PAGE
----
AgingWELL

Ge­ri­a­tri­cians dis­cuss how to safely pre­scribe medicine for se­niors

201 Health - - Geriatrics - WRIT­TEN BY LES­LIE PERL­MUT­TER

There is a huge de­mo­graphic shift tak­ing place in Ber­gen County, as well as the rest of the coun­try. There are now 50 mil­lion ag­ing baby boomers. “The fastest grow­ing age group is peo­ple over the age of 85,” notes Dr. Ben­nett Leifer, a geri­a­tri­cian with Val­ley Med­i­cal Group and di­rec­tor of geri­atric tran­si­tion of care at The Val­ley Hospi­tal in Ridge­wood. Ge­ri­a­tri­cians are clin­i­cally trained providers in the sci­ence of ag­ing.

“This in­volves main­tain­ing qual­ity of life for se­niors by man­ag­ing mul­ti­ple chronic func­tional lim­i­ta­tions,” Leifer says. He em­pha­sizes that an im­por­tant com­po­nent of his prac­tice is “min­i­miz­ing un­nec­es­sary med­i­ca­tion use, and thus avoid­ing hos­pi­tal­iza­tion.”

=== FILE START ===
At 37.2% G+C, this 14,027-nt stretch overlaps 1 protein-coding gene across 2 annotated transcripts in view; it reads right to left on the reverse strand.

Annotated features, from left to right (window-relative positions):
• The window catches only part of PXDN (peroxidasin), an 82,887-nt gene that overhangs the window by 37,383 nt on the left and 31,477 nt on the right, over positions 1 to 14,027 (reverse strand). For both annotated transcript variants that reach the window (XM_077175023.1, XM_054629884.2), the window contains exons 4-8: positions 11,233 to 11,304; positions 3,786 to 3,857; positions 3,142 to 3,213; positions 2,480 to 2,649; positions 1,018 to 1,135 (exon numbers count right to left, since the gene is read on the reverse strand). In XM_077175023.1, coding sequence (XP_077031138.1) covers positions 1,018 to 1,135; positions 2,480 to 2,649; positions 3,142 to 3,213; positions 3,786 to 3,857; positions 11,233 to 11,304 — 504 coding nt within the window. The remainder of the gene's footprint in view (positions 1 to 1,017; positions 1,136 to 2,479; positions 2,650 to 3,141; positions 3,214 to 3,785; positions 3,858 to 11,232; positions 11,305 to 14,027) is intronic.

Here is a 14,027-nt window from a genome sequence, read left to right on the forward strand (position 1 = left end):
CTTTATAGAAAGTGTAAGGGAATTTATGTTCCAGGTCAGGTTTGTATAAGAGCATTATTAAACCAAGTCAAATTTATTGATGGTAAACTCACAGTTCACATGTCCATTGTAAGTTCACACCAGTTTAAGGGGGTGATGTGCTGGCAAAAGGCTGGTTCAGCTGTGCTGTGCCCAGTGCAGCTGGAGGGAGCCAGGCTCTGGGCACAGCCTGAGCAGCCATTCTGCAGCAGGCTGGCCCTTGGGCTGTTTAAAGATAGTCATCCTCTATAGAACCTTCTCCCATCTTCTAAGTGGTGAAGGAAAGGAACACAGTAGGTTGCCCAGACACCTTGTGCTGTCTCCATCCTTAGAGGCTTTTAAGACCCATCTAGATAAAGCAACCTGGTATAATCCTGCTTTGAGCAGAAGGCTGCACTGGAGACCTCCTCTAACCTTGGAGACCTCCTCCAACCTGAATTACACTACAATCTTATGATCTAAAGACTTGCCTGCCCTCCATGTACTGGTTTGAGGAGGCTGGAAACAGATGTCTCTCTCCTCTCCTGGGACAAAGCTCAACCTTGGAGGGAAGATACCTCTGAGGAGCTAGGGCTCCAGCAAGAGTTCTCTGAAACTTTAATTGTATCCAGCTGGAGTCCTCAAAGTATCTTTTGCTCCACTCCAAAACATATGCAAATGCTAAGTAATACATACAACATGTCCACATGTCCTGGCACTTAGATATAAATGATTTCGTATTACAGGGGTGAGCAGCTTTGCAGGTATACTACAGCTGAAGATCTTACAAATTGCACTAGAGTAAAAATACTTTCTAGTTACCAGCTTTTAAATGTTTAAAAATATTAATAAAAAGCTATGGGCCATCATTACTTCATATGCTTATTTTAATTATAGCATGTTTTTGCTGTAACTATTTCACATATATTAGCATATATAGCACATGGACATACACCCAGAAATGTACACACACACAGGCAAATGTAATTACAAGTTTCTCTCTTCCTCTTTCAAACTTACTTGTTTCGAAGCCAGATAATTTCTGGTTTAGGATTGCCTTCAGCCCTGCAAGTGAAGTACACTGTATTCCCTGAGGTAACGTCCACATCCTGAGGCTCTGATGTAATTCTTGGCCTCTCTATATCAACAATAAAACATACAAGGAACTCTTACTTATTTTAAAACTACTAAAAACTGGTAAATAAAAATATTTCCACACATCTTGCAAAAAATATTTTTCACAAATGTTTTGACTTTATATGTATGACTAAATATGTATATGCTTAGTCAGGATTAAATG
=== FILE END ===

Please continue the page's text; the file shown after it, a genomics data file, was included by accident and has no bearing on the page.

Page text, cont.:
Dr. Lisa Tank, chief of geri­atrics at Hack­en­sack Univer­sity Med­i­cal Cen­ter and the lat­est re­cip­i­ent of the Clin­i­cian of the Year award from the Amer­i­can Geri­atrics So­ci­ety, ad­vises that “ad­verse drug re­ac­tions are one of the most com­mon rea­sons elderly pa­tients end up in the hospi­tal, and 90 per­cent of these events can be pre­vented.”

Why is pre­scrib­ing for older adults dif­fer­ent than pre­scrib­ing for those who are younger?

“A nor­mal phys­i­o­log­i­cal part of get­ting older is that the body

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